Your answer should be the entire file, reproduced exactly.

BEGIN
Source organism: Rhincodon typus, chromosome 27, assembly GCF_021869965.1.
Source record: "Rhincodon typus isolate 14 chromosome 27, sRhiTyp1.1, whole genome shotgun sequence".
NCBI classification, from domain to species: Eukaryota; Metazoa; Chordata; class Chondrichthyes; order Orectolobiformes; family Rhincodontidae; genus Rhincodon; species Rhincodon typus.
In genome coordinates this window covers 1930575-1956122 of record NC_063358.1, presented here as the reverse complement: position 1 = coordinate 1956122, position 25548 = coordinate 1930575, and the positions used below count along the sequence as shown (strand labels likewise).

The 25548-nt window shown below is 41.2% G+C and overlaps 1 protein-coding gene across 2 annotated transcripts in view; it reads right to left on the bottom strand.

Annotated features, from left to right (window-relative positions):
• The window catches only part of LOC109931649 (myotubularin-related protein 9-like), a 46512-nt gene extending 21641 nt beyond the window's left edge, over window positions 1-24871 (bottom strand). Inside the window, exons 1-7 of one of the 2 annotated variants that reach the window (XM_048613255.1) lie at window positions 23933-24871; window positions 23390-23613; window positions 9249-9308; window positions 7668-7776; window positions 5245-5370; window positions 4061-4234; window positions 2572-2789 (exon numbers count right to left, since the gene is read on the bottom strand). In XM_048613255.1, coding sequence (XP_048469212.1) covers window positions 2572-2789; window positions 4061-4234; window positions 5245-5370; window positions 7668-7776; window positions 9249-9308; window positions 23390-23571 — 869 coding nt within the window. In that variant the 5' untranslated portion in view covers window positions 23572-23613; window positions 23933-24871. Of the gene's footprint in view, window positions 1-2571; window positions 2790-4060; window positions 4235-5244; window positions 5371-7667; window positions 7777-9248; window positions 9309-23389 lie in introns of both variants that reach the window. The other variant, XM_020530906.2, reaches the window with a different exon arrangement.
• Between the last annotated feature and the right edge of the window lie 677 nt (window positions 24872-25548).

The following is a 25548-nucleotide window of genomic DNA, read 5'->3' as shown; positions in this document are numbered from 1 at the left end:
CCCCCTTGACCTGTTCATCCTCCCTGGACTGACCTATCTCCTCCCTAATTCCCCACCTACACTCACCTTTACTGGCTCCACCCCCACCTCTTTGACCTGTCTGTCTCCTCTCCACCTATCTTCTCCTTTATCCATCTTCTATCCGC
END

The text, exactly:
Source organism: Rhincodon typus, chromosome 27, assembly GCF_021869965.1.
Source record: "Rhincodon typus isolate 14 chromosome 27, sRhiTyp1.1, whole genome shotgun sequence".
NCBI classification, from domain to species: Eukaryota; Metazoa; Chordata; class Chondrichthyes; order Orectolobiformes; family Rhincodontidae; genus Rhincodon; species Rhincodon typus.
In genome coordinates this window covers 1930575-1956122 of record NC_063358.1, presented here as the reverse complement: position 1 = coordinate 1956122, position 25548 = coordinate 1930575, and the positions used below count along the sequence as shown (strand labels likewise).

The 25548-nt window shown below is 41.2% G+C and overlaps 1 protein-coding gene across 2 annotated transcripts in view; it reads right to left on the bottom strand.

Annotated features, from left to right (window-relative positions):
• The window catches only part of LOC109931649 (myotubularin-related protein 9-like), a 46512-nt gene extending 21641 nt beyond the window's left edge, over window positions 1-24871 (bottom strand). Inside the window, exons 1-7 of one of the 2 annotated variants that reach the window (XM_048613255.1) lie at window positions 23933-24871; window positions 23390-23613; window positions 9249-9308; window positions 7668-7776; window positions 5245-5370; window positions 4061-4234; window positions 2572-2789 (exon numbers count right to left, since the gene is read on the bottom strand). In XM_048613255.1, coding sequence (XP_048469212.1) covers window positions 2572-2789; window positions 4061-4234; window positions 5245-5370; window positions 7668-7776; window positions 9249-9308; window positions 23390-23571 — 869 coding nt within the window. In that variant the 5' untranslated portion in view covers window positions 23572-23613; window positions 23933-24871. Of the gene's footprint in view, window positions 1-2571; window positions 2790-4060; window positions 4235-5244; window positions 5371-7667; window positions 7777-9248; window positions 9309-23389 lie in introns of both variants that reach the window. The other variant, XM_020530906.2, reaches the window with a different exon arrangement.
• Between the last annotated feature and the right edge of the window lie 677 nt (window positions 24872-25548).

The following is a 25548-nucleotide window of genomic DNA, read 5'->3' as shown; positions in this document are numbered from 1 at the left end:
CCCCCTTGACCTGTTCATCCTCCCTGGACTGACCTATCTCCTCCCTAATTCCCCACCTACACTCACCTTTACTGGCTCCACCCCCACCTCTTTGACCTGTCTGTCTCCTCTCCACCTATCTTCTCCTTTATCCATCTTCTATCCGC